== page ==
2. 2. Factors Influencing M-Commerce Transaction Satisfaction and Impact of Trust towards M-well as customer satisfaction. In addition, customer acceptance leads customers to use m-Internet or m-commerce, and then customer satisfaction is built (Lee et al., 2007). Lee (2005) stressed the importance of responsiveness in leading to trust in m-commerce. According toSiau and Shen (2003) trust in m-commerce (m-trust) can be divided into two categories: trust in mobiletechnology and trust in mobile m-commerce service providers. Lee and Benbasat (2003) and Chae and Kim(2003) agreed that limited system resources (e.g. smaller screens and lower multimedia processing capabilities)can hinder the development of trust in m-commerce. Recent research has examined aspects of interface design such as the impact of task-relevant cues onshoppers‟ emotional and cognitive states, as well as their resultant behavior (Eroglu, Machleit, & Davis, 2003).Similarly, Park and Kim (2003) explored the effects of factors including interface quality and perceptions ofsecurity on outcomes like commitment to a web site and actual purchase behavior.. Mobile business applications that involve interactivity and customization provide new opportunitiesfor expansion and enhancement of markets. These two factors interact to influence customers‟ perceptions ofsatisfaction during the use of mobile technology (Liang and Wei, 2004). Lee (2005) argued that the interactivityis an influential source of trust. Interactivity and customization interact to influence customers‟ perceptionsof satisfaction during the use of mobile technology (Liang & Wei, 2004). Lee and Benbasat (2003) definedcustomization as a tailoring ability enhanced by users‟ mobile setting. Venkatesh et al. (2003) further suggestedthat customization‟s impact can be extended to enhance the mobile interface design and to improve mobileusability, thus raising the level of satisfaction. Accordingly, the study hypothesizes that: Usefulness and ease-of-use are the two vital elements in the Technology Acceptance Model (TAM)(Davis, 1989). In TAM the behavioral intention to use is jointly influenced by attitude and usefulness, wherethe latter directly affects the former. Information science and information technology has shown that these twofactors influence individuals‟ attitudes towards using the system. They were shown to be closely related to theacceptance of computer technologies and are of great importance for new users. Based on a review of empiricalevidence, usefulness and ease- of-use may positively affect satisfaction. Responsiveness can specifically represent an e-retailer‟s commitment to providing rapid feedback(Dholakia et al., 2000) or generally refer to being responsive to the service subscribers. Its recent applicationscan be found in different areas of e-commerce such as web-based services (Kuo, 2003), internet retailing(Barnes and Vidgen, 2001) and electronic banking. Previous studies suggest responsiveness is critical not onlyas a measure of service quality but also as a diagnostic tool for uncovering areas of service quality strengths andshortfalls. A high level of responsiveness, representing a trust cue, can convey the trustworthiness of the vendorin m-commerce to customers. Another possible source of vendor quality, brand image is more than a name given to a product. It canbe broken down into a whole set of physical and socio-psychological attributes and beliefs (Simoes and Dibb,2001), all of which affect customers‟ perceptions of the brand and the meaning they attribute to it.These two attributes can be formed from customers‟ own experience with the brand or through the imageportrayed via marketing channels (O‟Cass and Grace, 2004). In addition, Berry (2000) found that a strongbrand image increases customer trust and becomes a surrogate especially when the service is intangible. Based on Casalo´ et al.(2008) satisfaction refers to an affective consumer condition that result from aglobal evaluation of all the aspects that make up the consumer relationship. According to Geyskens et al. (1999)satisfaction can be raised by economic conditions (e.g. monetary benefits) or psychological factors (e.g.promise fulfillment or ease of relationships with retailers). Consequently, the consumers‟ post-trust level isaffected directly by the level of satisfaction. Past research has suggested that customer satisfaction is theantecedent of trust. Recent studies have validated the positive effect of satisfaction on trust in the e-commerceenvironment. III. Methodology The questionnaire is prepared using „Gmail‟ online service, and then the questionnaire was distributedto users of m-commerce. It took a month to complete the data collection. The scale items for web site quality(i.e. interactivity and customization) were adapted from Lee (2005) and Ribbink et al. (2004). The scale itemsfor mobile technology quality (i.e. usefulness and ease-of-use) were taken from Davis (1989). Items for vendorquality (i.e. responsiveness and brand image) were adapted from Parasuraman et al. (1991) and Hsieh and Li(2008). The constructs for satisfaction and trust were adapted from Lin and Wang (2006), Hsu et al. (2007) andHeijden et al. (2003). The questionnaires were constructed in five-point Likert scale where it ranges from 1(strongly disagree) to 5 (strongly agree). Data were analyzed using multiple regression analysis via theStatistical Package for Social Sciences (SPSS) version 16 computer program, when the focus is on therelationship between a dependent variable with one or more independent variables.H01. Interactivity affects satisfaction towards the vendor in m-commerce.H02. Interactivity affects trust towards the vendor in m-commerce.H03. Customization affects satisfaction towards the vendor in m-commerce. www.iosrjournals.org 2 | Page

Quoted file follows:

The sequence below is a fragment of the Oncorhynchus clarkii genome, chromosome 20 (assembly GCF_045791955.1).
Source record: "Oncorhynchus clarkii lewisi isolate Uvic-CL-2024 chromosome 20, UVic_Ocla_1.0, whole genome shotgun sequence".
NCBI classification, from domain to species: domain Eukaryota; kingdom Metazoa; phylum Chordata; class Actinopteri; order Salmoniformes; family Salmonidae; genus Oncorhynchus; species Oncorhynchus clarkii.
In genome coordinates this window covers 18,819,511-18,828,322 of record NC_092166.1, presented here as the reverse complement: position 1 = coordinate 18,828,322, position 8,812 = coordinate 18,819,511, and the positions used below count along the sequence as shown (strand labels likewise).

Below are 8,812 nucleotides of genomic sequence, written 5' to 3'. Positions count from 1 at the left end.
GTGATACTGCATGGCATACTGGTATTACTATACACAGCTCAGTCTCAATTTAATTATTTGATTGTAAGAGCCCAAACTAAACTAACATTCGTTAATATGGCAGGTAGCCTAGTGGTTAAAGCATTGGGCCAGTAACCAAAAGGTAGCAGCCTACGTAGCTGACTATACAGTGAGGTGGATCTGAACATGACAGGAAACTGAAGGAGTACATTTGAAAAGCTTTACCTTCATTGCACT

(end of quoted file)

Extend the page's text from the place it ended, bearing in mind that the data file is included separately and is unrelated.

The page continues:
3. 3. Factors Influencing M-Commerce Transaction Satisfaction and Impact of Trust towards M-H04. Customization affects trust towards the vendor in m-commerce.H05. Usefulness affects satisfaction towards the vendor in m-commerce.H06. Ease-of-use affects satisfaction towards the vendor in m-commerce.H07. Responsiveness affects satisfaction towards the vendor in m-commerce.H08. Responsiveness affects trust towards the vendor in m-commerce.H09. Brand image affects satisfaction towards the vendor in m-commerce.H10. Brand image affects trust towards the vendor in m-commerce.H11. Satisfaction affects trust towards the vendor in m-commerce. IV. Analysis & Interpretation Table 1 summarizes the demographic profile of the sample collected. According to the table, therewere 200 customers, who had participated in the survey with 82 of them, are males and 118 are females. As 88percent of the customers which consist of 176 of them are between the age of 19-23 and the remaining 12percent of the customers which consist of 24 of them are from the age between 21-24 years. The data has 196respondents are undergraduate and 4 of them are Masters Degree. Other relevant information provided is thetype of wireless handheld equipment which is a cell phone, PDA phone and Smart phone. Table 1: Demographic Profile of Respondents Variable Frequency Percent Gender Male 82 41.0 Female 118 59.0 Age 19-23 176 88.0 24-28 24 12.0 Highest Education Level Undergraduate 196 98.0 Masters 4 2.0 Wireless Handheld Equipment Cell Phone 156 78.0 Type PDA Phone 32 16.0 Smart Phone 12 6.0 Number of M-Commerce 1-3 58 29.0 Experience 4-6 66 33.0 >7 76 38.0 In order to avoid redundancy, the data have been summarized into the number of m-commerceexperiences. Respondents were given 15 choices which are SMS, buy ticket, video calls, MMS, mobilepayment, ring tone, news, banking service, local map, email, weather forecast, wallpaper/screensaver, games,browsing the Internet and local information. The survey shows that, 29 percent have experienced 1-3 types ofm-commerce experiences, 33 percent have experienced 4-6 types, and 38 percent have experienced more than 7types of m-commerce.Reliability Analysis The research instrument was tested for reliability using Cronbach‟s coefficient alpha estimate. Thedegree of consistency of a measure is referred to as its reliability or internal consistency. A valueof 0.70 or greater is deemed to be indicative of good scale reliability (Hair, Black, Babin, Anderson, & Tatham,2010). The Cronbach‟s alpha for the five factors range from 0.816 to 0.937, suggesting that the constructsmeasures are deemed reliable. (Table 2). Table 2: Reliability Test Variable No of item Cronbach’s Alpha Interactivity 3 0.873 Customization 3 0.834 Responsiveness 3 0.816 Brand image 3 0.871 Satisfaction 3 0.905 Trust 3 0.841 Easy-of-use 3 0.893 Usefulness 2 0.937 www.iosrjournals.org 3 | Page